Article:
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Original Issue


For reasons other than his excellence as a photographer, Joe McNally, 32, was the perfect choice to shoot our story on high school basketball in Indiana (pages 38-61). "I was just like those kids," says McNally, in-his day a JV guard at Iona Prep in New Rochelle, N.Y. "I spent an awful lot of time on the bench, but basketball was what I really lived for in high school."

At Syracuse University, McNally was an intramural all-star, a title that lost some of its mystique after the all-stars were dismembered by the Orange freshman team for two years in a row. He also played on a summer league team in Yonkers, N.Y. with Charlie Criss, who was then trying to break into the NBA. At 6 feet, McNally had four inches on Criss but little else. "Every time I'd come off the court he'd sort of shake his head," says McNally, whose talents were better appreciated by London Amber, a semipro team for whom he scored 20 points a game during a semester of study in England. "They called it semipro because half the players were paid," he explains. "I wasn't one of them."

McNally aspired to be a magazine writer until he took a required photography course during his junior year at Syracuse and, in a manner of speaking, felt something click. He stayed on for two years of graduate work in photography and then, in 1976, joined the New York Daily News, first as a copy boy and then as a studio apprentice whose main role was processing film. During the next three years the News published a number of his pictures, mostly of the "Whew, It's Hot!" genre, shot on his lunch hour. After that he did a brief stint as a stringer for AP, UPI, The New York Times, The Philadelphia Inquirer, and then worked for ABC, where he photographed stills of newscasts, soap operas and sports.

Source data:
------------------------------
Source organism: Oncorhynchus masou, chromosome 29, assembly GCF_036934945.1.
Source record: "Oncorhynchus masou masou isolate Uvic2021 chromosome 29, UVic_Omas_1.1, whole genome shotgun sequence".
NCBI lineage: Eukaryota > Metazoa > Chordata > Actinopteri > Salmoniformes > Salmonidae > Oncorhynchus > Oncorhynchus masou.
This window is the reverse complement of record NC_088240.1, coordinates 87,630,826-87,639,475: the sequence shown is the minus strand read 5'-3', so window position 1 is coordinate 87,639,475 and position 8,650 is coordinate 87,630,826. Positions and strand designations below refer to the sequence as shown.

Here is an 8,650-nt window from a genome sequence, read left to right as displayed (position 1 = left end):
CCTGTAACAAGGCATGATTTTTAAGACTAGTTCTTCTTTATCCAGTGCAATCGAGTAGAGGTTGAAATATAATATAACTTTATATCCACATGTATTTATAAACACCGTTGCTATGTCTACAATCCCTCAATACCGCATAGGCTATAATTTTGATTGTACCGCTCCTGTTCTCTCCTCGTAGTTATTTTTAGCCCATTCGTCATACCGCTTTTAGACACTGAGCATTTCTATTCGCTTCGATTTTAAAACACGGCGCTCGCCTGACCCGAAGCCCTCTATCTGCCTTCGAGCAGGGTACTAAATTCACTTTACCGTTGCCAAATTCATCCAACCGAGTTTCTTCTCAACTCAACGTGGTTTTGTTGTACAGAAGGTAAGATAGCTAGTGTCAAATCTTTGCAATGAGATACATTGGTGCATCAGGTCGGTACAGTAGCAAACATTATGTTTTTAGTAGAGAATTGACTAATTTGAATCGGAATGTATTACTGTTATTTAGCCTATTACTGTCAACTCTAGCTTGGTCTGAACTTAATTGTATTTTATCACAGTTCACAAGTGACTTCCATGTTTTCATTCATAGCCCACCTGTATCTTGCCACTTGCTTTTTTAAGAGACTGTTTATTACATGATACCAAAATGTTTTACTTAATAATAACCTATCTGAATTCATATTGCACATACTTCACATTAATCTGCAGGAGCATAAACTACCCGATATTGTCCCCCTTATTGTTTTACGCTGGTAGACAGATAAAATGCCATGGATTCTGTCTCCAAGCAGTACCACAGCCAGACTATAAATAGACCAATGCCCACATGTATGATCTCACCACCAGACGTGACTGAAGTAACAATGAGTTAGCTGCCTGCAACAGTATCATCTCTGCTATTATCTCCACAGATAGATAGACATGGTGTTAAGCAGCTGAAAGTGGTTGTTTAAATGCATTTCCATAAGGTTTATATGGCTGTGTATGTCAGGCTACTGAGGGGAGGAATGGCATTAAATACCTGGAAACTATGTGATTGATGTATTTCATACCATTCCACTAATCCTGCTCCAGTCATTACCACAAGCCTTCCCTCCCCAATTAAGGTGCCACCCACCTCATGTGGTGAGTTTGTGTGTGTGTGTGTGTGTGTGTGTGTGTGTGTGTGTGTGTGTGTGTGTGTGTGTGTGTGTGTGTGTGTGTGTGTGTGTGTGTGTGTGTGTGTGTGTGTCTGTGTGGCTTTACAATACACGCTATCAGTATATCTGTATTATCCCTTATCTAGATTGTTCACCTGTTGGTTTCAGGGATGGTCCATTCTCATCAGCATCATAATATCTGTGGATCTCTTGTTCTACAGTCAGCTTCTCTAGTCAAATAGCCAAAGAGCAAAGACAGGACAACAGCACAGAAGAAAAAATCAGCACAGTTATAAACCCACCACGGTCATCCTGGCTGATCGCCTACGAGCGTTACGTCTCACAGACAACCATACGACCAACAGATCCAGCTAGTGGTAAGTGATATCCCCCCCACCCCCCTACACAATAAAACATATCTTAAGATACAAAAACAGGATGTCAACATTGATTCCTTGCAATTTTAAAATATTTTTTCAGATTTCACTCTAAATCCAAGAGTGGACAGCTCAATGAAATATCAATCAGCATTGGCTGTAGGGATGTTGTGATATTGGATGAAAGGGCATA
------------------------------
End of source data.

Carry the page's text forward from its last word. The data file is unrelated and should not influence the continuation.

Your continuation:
In 1981 McNally became a magazine free-lancer. His first client was DISCOVER, for which he shot two space-shuttle launches. Around that time he also showed his portfolio to MONEY picture researcher Michele Salzano. She liked his work. She also liked him. They were engaged in 1983, were married last September and now live in a loft decorated in what they call modified high tech. "We use Halliburton cases for furniture," says Michele. "Everything is metallic."

McNally's pictures in this issue are distinguished by his use of light. Natural as they may appear, photos like the one shot at dawn, on page 38, and another with light coming through a doorway, on page 46, were enhanced by the subtle use of strobes. "The fact that he can make it look as if there is no lighting shows how good Joe is," says SI picture researcher Eric Godwin.